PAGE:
Along mainland Mexico's northwest coast summer temperatures blaze from June to November. The Sonora state capitol of Hermosillo can roast under 110F temperatures. Guaymas, on the coast, will have perhaps ten degrees lower temps. but humidity will be forty or more points higher (a tropical storm can raise humidity levels).

Mazatlan will be just a few degrees cooler than Guaymas, but then even further south temperatures tend to moderate into the eighties and low nineties, also with fifty to eighty percent humidity. From around San Blas to the Guatemalan border (and beyond of course) humidity levels rarely drop below fifty percent, day or night, summer or winter. Acapulco normally has a daily high that varies maybe eight degrees summer and winter, and a low temperature that is seldom more than ten degrees less than the respective high.

Seashore hi/lo's are much tighter along the coast than they are in the high altitude interior of Mexico. At the Flores de Las Peñas RV Park, summer temperatures rarely venture outside of 84 and 80 respectively. Warm as this may sound, I spent a summer in Mulege, Baja California where every day was above a hundred degrees and at no time for four months did the temperature drop below eighty-eight.


The Atlantic hurricane season starts about two months earlier than the Pacific hurricane season. All hurricanes get their start in the Atlantic---the Atlantic storms form and pound Mexico's east coast and Yucatan peninsula, and western hurricanes originate from hot moist air arriving in the gulf of Tehuantepec via the narrow Isthmus of Tehuantepec. There is no sure-fire way to predict the birth of a hurricane except to say that at one time in their development they were a tropical storm.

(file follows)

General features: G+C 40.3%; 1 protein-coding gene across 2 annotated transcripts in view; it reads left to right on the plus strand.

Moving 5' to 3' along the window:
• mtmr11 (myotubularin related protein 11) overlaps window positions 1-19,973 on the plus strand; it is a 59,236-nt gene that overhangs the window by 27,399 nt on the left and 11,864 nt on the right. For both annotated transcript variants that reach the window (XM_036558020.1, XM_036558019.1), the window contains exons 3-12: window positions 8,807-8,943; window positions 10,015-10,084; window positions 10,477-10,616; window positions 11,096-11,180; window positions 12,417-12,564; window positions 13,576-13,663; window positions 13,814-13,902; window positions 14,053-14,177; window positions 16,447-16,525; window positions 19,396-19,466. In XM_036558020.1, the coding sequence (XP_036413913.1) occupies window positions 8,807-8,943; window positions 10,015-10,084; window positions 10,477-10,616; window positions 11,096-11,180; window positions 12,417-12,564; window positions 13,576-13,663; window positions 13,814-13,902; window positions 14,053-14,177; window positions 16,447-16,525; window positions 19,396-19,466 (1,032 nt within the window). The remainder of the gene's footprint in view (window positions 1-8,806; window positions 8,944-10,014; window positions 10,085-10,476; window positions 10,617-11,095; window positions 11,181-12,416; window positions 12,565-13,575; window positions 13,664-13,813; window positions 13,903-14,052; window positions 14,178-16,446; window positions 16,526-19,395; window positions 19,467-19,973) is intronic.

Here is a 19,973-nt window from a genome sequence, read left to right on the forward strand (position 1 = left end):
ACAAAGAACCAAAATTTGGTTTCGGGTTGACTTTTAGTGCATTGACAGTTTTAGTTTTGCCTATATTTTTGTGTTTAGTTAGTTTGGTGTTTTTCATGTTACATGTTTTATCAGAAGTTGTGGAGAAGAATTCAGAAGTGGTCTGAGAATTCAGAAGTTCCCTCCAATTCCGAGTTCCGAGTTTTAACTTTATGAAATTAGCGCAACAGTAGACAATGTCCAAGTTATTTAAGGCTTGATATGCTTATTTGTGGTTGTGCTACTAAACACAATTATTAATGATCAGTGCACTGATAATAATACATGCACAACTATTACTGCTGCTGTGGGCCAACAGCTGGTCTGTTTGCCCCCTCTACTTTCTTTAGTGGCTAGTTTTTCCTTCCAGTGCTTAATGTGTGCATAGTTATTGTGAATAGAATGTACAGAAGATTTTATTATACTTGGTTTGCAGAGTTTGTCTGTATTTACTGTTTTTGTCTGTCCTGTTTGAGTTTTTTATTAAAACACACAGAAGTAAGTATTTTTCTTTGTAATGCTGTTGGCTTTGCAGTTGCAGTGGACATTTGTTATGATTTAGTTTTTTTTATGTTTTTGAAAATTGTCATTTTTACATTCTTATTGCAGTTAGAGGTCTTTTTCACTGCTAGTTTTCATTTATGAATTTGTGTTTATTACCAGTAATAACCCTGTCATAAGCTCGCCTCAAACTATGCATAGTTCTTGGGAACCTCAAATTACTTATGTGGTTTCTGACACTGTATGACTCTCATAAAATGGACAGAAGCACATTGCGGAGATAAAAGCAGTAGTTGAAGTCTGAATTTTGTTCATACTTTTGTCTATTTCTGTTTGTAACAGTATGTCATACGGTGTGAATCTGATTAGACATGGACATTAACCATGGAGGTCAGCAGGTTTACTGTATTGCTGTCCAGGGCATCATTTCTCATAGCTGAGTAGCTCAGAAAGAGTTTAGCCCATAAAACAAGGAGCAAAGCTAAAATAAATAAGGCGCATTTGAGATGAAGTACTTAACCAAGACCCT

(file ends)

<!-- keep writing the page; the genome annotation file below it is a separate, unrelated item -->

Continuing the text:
Atlantic hurricanes tend to grow much larger and intense than Pacific hurricanes (more category four and five storms). Atlantic hurricanes tend to be much more off-the-wall in terms of their forecasted track and where they actually end up going. Atlantic hurricanes also tend to end up bashing themselves to death on Mexico's eastern mountain ranges. All of their energy turns to incredible amounts of rainfall---sometimes amounting to more than fifty inches in just a couple of days. It is dangerous to find yourself driving in those mountains if a hurricane is arriving. Find a level parking area away from ravines, cliffs, or structures that may fly apart and crash into your rig.